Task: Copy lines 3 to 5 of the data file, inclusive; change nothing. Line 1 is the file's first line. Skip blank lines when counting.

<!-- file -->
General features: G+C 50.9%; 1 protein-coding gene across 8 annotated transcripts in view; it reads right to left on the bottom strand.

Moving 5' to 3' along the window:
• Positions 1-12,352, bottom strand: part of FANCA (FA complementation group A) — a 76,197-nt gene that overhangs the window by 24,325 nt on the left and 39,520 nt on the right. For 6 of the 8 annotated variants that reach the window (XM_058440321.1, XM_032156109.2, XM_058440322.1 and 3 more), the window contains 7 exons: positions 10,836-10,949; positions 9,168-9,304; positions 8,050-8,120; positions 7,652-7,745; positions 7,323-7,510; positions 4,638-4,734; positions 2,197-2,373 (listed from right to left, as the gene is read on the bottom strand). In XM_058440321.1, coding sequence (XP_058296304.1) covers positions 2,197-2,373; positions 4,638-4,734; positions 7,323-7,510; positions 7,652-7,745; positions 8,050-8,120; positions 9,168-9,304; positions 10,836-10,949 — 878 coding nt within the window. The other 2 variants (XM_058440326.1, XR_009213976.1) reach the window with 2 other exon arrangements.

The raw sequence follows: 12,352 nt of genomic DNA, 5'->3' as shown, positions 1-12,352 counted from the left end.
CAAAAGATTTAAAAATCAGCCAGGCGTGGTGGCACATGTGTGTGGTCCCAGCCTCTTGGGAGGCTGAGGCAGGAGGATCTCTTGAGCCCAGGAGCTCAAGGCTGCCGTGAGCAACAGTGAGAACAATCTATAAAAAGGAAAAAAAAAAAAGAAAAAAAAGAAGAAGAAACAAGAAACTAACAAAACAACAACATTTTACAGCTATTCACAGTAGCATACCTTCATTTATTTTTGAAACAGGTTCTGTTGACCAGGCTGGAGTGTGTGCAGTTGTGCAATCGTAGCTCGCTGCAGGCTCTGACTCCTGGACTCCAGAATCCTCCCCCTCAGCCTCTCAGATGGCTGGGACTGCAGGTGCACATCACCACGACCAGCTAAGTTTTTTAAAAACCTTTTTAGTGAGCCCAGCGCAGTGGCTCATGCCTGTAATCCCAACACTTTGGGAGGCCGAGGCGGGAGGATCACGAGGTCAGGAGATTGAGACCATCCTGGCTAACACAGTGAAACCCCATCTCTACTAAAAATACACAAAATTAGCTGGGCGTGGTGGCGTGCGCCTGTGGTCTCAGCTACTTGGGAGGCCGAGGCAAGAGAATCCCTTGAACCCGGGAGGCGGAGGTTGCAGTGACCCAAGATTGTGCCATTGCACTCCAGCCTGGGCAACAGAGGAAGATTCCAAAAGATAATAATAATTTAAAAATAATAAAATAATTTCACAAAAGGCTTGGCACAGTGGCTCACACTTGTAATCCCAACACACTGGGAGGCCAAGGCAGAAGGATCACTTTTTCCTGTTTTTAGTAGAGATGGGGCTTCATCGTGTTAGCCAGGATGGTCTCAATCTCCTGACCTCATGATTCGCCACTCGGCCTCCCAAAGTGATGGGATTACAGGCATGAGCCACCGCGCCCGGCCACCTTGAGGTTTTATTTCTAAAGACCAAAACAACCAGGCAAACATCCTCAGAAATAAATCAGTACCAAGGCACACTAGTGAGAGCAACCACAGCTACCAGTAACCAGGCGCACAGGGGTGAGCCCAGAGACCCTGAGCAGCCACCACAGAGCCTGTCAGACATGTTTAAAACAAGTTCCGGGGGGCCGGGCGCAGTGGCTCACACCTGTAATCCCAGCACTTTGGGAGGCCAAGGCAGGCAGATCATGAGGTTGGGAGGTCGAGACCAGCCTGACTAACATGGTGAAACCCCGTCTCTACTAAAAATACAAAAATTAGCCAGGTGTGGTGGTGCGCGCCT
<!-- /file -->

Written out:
• Positions 1-12,352, bottom strand: part of FANCA (FA complementation group A) — a 76,197-nt gene that overhangs the window by 24,325 nt on the left and 39,520 nt on the right. For 6 of the 8 annotated variants that reach the window (XM_058440321.1, XM_032156109.2, XM_058440322.1 and 3 more), the window contains 7 exons: positions 10,836-10,949; positions 9,168-9,304; positions 8,050-8,120; positions 7,652-7,745; positions 7,323-7,510; positions 4,638-4,734; positions 2,197-2,373 (listed from right to left, as the gene is read on the bottom strand). In XM_058440321.1, coding sequence (XP_058296304.1) covers positions 2,197-2,373; positions 4,638-4,734; positions 7,323-7,510; positions 7,652-7,745; positions 8,050-8,120; positions 9,168-9,304; positions 10,836-10,949 — 878 coding nt within the window. The other 2 variants (XM_058440326.1, XR_009213976.1) reach the window with 2 other exon arrangements.

The raw sequence follows: 12,352 nt of genomic DNA, 5'->3' as shown, positions 1-12,352 counted from the left end.
CAAAAGATTTAAAAATCAGCCAGGCGTGGTGGCACATGTGTGTGGTCCCAGCCTCTTGGGAGGCTGAGGCAGGAGGATCTCTTGAGCCCAGGAGCTCAAGGCTGCCGTGAGCAACAGTGAGAACAATCTATAAAAAGGAAAAAAAAAAAAGAAAAAAAAGAAGAAGAAACAAGAAACTAACAAAACAACAACATTTTACAGCTATTCACAGTAGCATACCTTCATTTATTTTTGAAACAGGTTCTGTTGACCAGGCTGGAGTGTGTGCAGTTGTGCAATCGTAGCTCGCTGCAGGCTCTGACTCCTGGACTCCAGAATCCTCCCCCTCAGCCTCTCAGATGGCTGGGACTGCAGGTGCACATCACCACGACCAGCTAAGTTTTTTAAAAACCTTTTTAGTGAGCCCAGCGCAGTGGCTCATGCCTGTAATCCCAACACTTTGGGAGGCCGAGGCGGGAGGATCACGAGGTCAGGAGATTGAGACCATCCTGGCTAACACAGTGAAACCCCATCTCTACTAAAAATACACAAAATTAGCTGGGCGTGGTGGCGTGCGCCTGTGGTCTCAGCTACTTGGGAGGCCGAGGCAAGAGAATCCCTTGAACCCGGGAGGCGGAGGTTGCAGTGACCCAAGATTGTGCCATTGCACTCCAGCCTGGGCAACAGAGGAAGATTCCAAAAGATAATAATAATTTAAAAATAATAAAATAATTTCACAAAAGGCTTGGCACAGTGGCTCACACTTGTAATCCCAACACACTGGGAGGCCAAGGCAGAAGGATCACTTTTTCCTGTTTTTAGTAGAGATGGGGCTTCATCGTGTTAGCCAGGATGGTCTCAATCTCCTGACCTCATGATTCGCCACTCGGCCTCCCAAAGTGATGGGATTACAGGCATGAGCCACCGCGCCCGGCCACCTTGAGGTTTTATTTCTAAAGACCAAAACAACCAGGCAAACATCCTCAGAAATAAATCAGTACCAAGGCACACTAGTGAGAGCAACCACAGCTACCAGTAACCAGGCGCACAGGGGTGAGCCCAGAGACCCTGAGCAGCCACCACAGAGCCTGTCAGACATGTTTAAAACAAGTTCCGGGGGGCCGGGCGCAGTGGCTCACACCTGTAATCCCAGCACTTTGGGAGGCCAAGGCAGGCAGATCATGAGGTTGGGAGGTCGAGACCAGCCTGACTAACATGGTGAAACCCCGTCTCTACTAAAAATACAAAAATTAGCCAGGTGTGGTGGTGCGCGCCT